Having a broken bone will never be considered an enjoyable experience, but with the advances in medical imaging technology, Radiologists will have more detailed images to help heal their patients. If you have a fracture or break, be sure to ask your doctor if you need these procedures so that you can be sure your therapy and healing process can be completed as quickly as possible.

Did you break your bone in Louisiana? We’ll provide you with the imaging tests you need to know the full extent of your injury. You can schedule an imaging appointment online, or call 504-883-8111. We’re conveniently located in Metairie, LA.

What Could this Chest Pain Be?

Chest pain can be symptomatic of several different conditions. Some are easily treatable problems and others require more medical attention. Either way, if you are experiencing  frequent chest pains, then speaking to your doctor about testing and diagnosing should happen immediately. Sudden and severe chest pain warrants an immediate visit to the Emergency room. Staying in the dark concerning your physical health is a serious mistake that many make because of the fear of what could be uncovered, but with the advances in medical imaging and technology, you can at least have a fighting chance of battling whatever illness or affliction you may have.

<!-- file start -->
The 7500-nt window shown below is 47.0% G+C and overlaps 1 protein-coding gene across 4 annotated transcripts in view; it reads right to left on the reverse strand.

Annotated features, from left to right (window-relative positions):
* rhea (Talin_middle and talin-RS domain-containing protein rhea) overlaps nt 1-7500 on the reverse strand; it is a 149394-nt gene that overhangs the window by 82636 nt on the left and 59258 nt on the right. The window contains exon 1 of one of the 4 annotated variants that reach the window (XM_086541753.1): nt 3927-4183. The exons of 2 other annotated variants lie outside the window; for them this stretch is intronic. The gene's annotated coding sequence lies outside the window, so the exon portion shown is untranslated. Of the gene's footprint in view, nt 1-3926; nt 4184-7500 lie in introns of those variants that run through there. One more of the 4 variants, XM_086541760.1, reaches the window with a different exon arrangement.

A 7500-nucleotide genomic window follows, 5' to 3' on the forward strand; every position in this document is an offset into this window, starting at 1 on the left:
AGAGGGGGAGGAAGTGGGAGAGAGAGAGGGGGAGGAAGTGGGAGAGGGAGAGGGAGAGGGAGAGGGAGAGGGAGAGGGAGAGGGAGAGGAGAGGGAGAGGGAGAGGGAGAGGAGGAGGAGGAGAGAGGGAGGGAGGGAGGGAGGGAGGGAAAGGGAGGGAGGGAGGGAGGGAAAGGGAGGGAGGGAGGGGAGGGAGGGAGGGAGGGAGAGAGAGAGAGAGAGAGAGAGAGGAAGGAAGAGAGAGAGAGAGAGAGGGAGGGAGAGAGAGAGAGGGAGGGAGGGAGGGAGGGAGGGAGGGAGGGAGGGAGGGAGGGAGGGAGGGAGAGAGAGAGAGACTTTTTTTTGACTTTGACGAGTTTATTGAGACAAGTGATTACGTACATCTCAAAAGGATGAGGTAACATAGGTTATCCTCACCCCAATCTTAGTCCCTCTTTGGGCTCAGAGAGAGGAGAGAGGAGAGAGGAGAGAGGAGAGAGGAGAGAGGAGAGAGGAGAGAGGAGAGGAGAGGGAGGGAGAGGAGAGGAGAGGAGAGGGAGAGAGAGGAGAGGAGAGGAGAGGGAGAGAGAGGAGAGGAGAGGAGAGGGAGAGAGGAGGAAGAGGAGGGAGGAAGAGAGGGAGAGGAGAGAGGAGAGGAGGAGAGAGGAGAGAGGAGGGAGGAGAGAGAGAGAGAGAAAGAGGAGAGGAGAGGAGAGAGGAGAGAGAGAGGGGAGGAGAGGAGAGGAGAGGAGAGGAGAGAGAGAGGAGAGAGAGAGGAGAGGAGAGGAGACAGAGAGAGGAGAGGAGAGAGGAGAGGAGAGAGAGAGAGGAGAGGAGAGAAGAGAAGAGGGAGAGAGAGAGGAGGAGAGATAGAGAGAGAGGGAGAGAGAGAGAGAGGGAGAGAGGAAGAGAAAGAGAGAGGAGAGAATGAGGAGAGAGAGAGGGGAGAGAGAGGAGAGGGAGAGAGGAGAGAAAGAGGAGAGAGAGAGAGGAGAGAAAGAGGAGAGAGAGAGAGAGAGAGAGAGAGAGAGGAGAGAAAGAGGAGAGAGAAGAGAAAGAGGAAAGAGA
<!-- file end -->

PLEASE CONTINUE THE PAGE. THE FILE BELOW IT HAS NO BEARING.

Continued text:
Scheduling a CT scan with your doctor may be a useful tool in the diagnosing of chest pain. If you have symptoms such as pain, shortness of breath, palpitations, or fever these could be indicators of more serious problems. A CT scan can help to reveal certain lung diseases such as tuberculosis, pneumonia, and emphysema. It can also help doctors to diagnosis problems such as pulmonary embolism, injuries, and tumors within the chest cavity.